Except by creation, the Jews are not His children, but they keep the Sabbath. The same applies to Seventh-Day Adventists. The way it is observed makes a huge difference. Only then is it the sign. If this were not so, God would not have shown as much concern about how it is observed—even to the extent of saying that breaking it was a major reason why Israel went into captivity and was divorced by God.

John W. Ritenbaugh
Sabbathkeeping (Part 4)

Isaiah 1:10-14

Just because He calls them your Sabbaths, or your feast days, does not necessarily mean that they were not even meeting on the correct days. The context shows that they were doing the ceremonial things (Isaiah 1:11, 13; Amos 5:22).

If Israel regarded the Sabbath as merely ceremonial, then they were at least keeping the Sabbath in a ceremonial way. When He says "your new moons," or "your Sabbaths," they could very well have been on the same days that God commanded, and not something "new" that they came up with. There is a possibility in the book of Amos, because of Jeroboam I, that they indeed may have been keeping different days. But, in Isaiah 1, it seems "the Sabbaths" He refers to there, are "the Sabbaths" that we know of today as Saturday.

Thus, if indeed they were still keeping the weekly Sabbaths and the holy days (at least in terms of the right days on the calendar), then God's displeasure was caused by the way that they were keeping them, their attitude and lack of understanding as to why they should be keeping them. That is what concerned God. So bad were these issues, that as far as God was concerned, those days that they were keeping were no longer His, and He was separating Himself from them.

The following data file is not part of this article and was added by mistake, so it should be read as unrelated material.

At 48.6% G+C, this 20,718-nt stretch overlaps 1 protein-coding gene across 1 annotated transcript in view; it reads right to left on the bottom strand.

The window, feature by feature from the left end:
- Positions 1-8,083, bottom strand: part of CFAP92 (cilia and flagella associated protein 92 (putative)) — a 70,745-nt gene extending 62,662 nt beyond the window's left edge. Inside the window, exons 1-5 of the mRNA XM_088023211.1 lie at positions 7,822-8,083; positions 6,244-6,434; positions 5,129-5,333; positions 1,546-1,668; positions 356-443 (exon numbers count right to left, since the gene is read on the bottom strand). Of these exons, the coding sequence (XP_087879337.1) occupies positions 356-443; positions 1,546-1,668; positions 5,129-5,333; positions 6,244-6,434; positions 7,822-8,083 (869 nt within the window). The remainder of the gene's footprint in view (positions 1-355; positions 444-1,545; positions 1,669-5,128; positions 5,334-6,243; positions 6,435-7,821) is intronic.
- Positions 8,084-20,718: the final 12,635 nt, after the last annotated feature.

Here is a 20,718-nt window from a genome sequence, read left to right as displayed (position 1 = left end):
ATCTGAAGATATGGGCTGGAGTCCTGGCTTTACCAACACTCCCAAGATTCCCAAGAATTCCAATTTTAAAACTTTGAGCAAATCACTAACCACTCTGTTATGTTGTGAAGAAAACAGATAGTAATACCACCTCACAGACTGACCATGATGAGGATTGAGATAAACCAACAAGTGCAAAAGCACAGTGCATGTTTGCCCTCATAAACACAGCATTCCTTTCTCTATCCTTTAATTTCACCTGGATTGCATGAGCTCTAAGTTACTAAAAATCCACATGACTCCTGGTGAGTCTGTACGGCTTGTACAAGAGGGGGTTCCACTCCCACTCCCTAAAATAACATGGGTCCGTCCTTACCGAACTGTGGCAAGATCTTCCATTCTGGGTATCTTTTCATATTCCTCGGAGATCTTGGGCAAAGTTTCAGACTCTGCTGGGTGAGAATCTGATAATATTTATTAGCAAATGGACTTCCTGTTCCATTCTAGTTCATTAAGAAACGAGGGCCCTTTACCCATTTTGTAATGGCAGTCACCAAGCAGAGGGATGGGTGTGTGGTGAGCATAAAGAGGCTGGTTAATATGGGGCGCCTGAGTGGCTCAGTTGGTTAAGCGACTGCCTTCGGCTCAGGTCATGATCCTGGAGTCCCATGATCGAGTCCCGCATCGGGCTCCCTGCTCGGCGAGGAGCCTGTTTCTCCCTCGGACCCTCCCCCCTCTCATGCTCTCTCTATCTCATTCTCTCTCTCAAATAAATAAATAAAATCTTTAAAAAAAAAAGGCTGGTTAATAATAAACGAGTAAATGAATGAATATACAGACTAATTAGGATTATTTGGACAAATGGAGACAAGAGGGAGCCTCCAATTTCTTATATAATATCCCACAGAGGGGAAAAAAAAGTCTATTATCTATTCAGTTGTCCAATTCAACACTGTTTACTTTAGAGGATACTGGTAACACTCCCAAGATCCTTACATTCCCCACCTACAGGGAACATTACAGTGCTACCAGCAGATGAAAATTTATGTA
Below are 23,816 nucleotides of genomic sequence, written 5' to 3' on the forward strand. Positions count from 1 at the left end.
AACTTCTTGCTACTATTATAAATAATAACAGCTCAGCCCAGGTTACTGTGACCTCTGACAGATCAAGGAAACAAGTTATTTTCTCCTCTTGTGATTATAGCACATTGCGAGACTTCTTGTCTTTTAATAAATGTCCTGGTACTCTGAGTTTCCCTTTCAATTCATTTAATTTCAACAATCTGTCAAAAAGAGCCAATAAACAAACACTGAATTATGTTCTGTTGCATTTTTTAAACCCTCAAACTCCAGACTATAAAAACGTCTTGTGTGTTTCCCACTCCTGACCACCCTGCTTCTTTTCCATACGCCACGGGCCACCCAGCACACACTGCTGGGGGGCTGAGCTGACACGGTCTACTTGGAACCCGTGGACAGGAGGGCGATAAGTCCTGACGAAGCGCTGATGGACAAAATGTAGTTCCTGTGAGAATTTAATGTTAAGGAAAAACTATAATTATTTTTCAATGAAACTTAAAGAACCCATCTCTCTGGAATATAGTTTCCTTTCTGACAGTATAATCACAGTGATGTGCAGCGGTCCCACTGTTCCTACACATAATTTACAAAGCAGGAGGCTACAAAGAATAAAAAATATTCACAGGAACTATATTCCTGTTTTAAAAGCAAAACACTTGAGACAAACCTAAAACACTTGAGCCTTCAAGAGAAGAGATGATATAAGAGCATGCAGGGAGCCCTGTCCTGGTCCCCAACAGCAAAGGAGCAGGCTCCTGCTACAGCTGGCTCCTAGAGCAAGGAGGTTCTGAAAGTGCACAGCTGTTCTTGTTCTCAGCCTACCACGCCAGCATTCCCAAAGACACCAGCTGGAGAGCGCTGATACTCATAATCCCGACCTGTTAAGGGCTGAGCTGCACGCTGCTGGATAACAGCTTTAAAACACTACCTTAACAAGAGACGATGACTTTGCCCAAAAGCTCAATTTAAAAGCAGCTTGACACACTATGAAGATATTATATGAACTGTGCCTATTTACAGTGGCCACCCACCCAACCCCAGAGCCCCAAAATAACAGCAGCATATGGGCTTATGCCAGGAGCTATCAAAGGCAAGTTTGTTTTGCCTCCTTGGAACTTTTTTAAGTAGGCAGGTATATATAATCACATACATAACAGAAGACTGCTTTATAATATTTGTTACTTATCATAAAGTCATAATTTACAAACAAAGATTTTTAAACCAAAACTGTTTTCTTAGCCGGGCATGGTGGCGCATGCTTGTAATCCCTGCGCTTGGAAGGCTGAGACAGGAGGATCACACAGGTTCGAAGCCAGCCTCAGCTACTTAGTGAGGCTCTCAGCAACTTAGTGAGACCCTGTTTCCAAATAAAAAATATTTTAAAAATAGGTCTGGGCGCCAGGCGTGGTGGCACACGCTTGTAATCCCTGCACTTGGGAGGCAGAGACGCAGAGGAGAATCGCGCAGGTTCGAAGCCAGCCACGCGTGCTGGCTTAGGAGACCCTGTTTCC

For short periods of time, small groups of people in Israel kept it right—but how to keep it was almost always a bone of contention between God and Israel. That issue is written about frequently in the Bible. It is not that they were keeping the wrong days, but how they were keeping them and their lack of understanding as to why they were keeping them that God was concerned about.

There is a great deal in the Bible about this commandment. When one includes what is written concerning keeping the holy days, the annual Sabbaths, with what is written concerning keeping the weekly Sabbath, there is more written directly about this commandment than any other, except the first commandment. We are not without instruction as to God's mind toward it—far from it. We have a great deal of instruction on how we should keep the Sabbath.

It is well understood that God did not inspire a list of hundreds of dos and don'ts to be written down. Instead, He chose to reveal by means of a few commands, examples, and broad principles, that we are supposed to study into, meditate upon, reach conclusions, and put them into practice in our lives. It was done this way to teach us to think through the process of choosing and coming to an understanding of why we are doing these things, developing our understanding of the mind of God.

The goal of this way is not that we would become creatures of rote, but rather, that we would do things because they are right and avoid other things because they are wrong. We would be making choices of our own free will that are in line with the mind and will of God.